A growing sanitation crisis is emerging in Uganda’s rapidly developing urban areas, particularly in townships that lack proper sewage systems. The absence of such systems, coupled with population growth, is creating challenges for individuals like Mary Mukasa from Mukono, who struggles to manage her septic tank.
Mukasa’s situation highlights the need for a non-sewered sanitation solution, involving the emptying of latrines and septic tanks. However, the lack of nearby fecal sludge management facilities exacerbates the problem, with the nearest plant located 35 kilometers away in Lubigi, Kampala. The cost and availability of trucks for emptying septic tanks add to the issue.
Table: Challenges in Sewage Management
|Lack of proper sewage systems||Rapidly growing urban areas lack adequate sewage infrastructure.|
|Distance to fecal sludge management facility||The nearest facility is often located far from townships, increasing costs and delays.|
|High costs for emptying septic tanks||Transporting waste over long distances results in high fees, making it inaccessible for many residents.|
|Reluctance of service providers||Service providers are often unwilling to operate beyond certain boundaries, leaving areas underserved.|
|Improper disposal in open spaces and wetlands||Residents resort to manual emptying and improper disposal, further exacerbating environmental issues.|
Jafari Matovu, President of Uganda Emptiers Ltd, explains that the extended travel distances and traffic congestion contribute to the high costs of emptying septic tanks. Service providers are often hesitant to operate in outlying areas due to the lack of suitable locations for fecal sludge treatment and disposal.
Eng. Felix Twinomucunguzi, Assistant Commissioner of the Sewerage Sanitation Division in the Ministry of Water and Environment’s Urban Department, emphasizes that the sewage management challenge extends to numerous fast-growing townships. He highlights the difficulties faced by companies in the oil sector, which must transport their waste over long distances to reach proper disposal facilities.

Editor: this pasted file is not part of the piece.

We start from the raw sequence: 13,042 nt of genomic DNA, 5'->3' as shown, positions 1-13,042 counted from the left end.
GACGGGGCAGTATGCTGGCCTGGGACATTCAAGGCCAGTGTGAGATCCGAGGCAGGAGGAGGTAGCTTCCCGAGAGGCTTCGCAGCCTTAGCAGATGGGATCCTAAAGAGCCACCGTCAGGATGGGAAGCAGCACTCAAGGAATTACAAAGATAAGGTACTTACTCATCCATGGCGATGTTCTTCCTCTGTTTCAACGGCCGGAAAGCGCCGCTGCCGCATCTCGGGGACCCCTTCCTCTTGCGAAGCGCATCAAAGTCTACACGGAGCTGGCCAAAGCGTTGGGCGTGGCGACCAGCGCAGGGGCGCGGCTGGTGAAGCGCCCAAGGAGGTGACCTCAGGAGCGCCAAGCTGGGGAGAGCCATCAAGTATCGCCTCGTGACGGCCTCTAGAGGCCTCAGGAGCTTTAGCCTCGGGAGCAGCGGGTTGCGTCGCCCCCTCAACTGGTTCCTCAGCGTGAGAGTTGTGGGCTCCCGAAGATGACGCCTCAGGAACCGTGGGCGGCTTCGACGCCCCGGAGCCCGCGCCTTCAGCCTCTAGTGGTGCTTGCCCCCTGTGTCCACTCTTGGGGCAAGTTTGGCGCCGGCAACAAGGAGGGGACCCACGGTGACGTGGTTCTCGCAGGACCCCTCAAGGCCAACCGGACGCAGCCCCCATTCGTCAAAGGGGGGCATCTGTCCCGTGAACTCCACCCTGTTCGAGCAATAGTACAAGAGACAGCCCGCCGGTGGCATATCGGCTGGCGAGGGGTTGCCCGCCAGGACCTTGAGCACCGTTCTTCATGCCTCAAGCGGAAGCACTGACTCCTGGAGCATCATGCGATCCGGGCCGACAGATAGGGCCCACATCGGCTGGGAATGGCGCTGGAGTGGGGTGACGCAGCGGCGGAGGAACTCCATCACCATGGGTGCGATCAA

Sewage Challenges in Rapidly Growing Towns
|Lack of sewage infrastructure||Many fast-growing townships lack proper sewage systems, posing sanitation challenges for residents.|
|Long-distance waste transport||Companies in various sectors face the burden of transporting waste over significant distances for disposal.|
|High expenses for sludge disposal||The costs involved in transporting sludge to distant facilities make proper disposal financially burdensome for many.|
|Absence of infrastructure in outlying areas||Areas not immediately associated with the oil-rich regions lack the necessary sewage infrastructure.|
To address these challenges, the government is working on establishing treatment plants in oil-rich areas. However, the question remains concerning areas that do not fall within the immediate oil-rich regions. The ministry is assessing and grouping small towns into clusters to facilitate fecal sludge treatment infrastructure and collection services, aiming to reduce transport distances.
Eng. Twinomucunguzi also highlights the importance of regional clusters in handling the sewage problem. At an event where the Global Green Growth Institute and the Korea International Cooperation Agency launched a Fecal Sludge Treatment Facility Feasibility Study and Designs for Mukono municipality, he pointed out the government’s efforts to secure funding for local treatment facilities.
The completion of the feasibility study for Mukono is a significant step towards establishing its own fecal sludge treatment facility. This facility is expected to have a total treatment capacity of 400m3 per day and can be implemented in two phases at a cost of 37.7 billion Shillings. It is anticipated to generate annual revenues from sources like biogas and irrigation water.
However, challenges remain, including securing the designated land for the facility. Mukono Municipality Mayor, Erisa Mukasa Nkoyoyo, acknowledges these hurdles and underscores the pressing need for a functioning treatment facility.
Table: Steps Towards Solving the Sewage Crisis
|Feasibility study for a local treatment facility||The study paves the way for the establishment of a treatment facility in Mukono.|
|Expected treatment capacity||The facility aims to treat up to 400m3 of waste per day, addressing the growing sewage issue.|
|Potential sources of revenue||Biogas and irrigation water could generate annual revenues, making the facility sustainable.|
|Challenges in securing land and funding||Acquiring land and securing funds remain significant hurdles in establishing the facility.|
Mary Oyuru, Principal Engineer at National Water and Sewage Corporation, emphasizes the importance of connecting households in townships to sewer lines as the ultimate solution. This approach requires forward-thinking urban planning that integrates treatment facilities and sewage networks into the development of new townships.
By adopting such practices, urban areas can proactively address sewage management challenges as they expand and prepare for the future.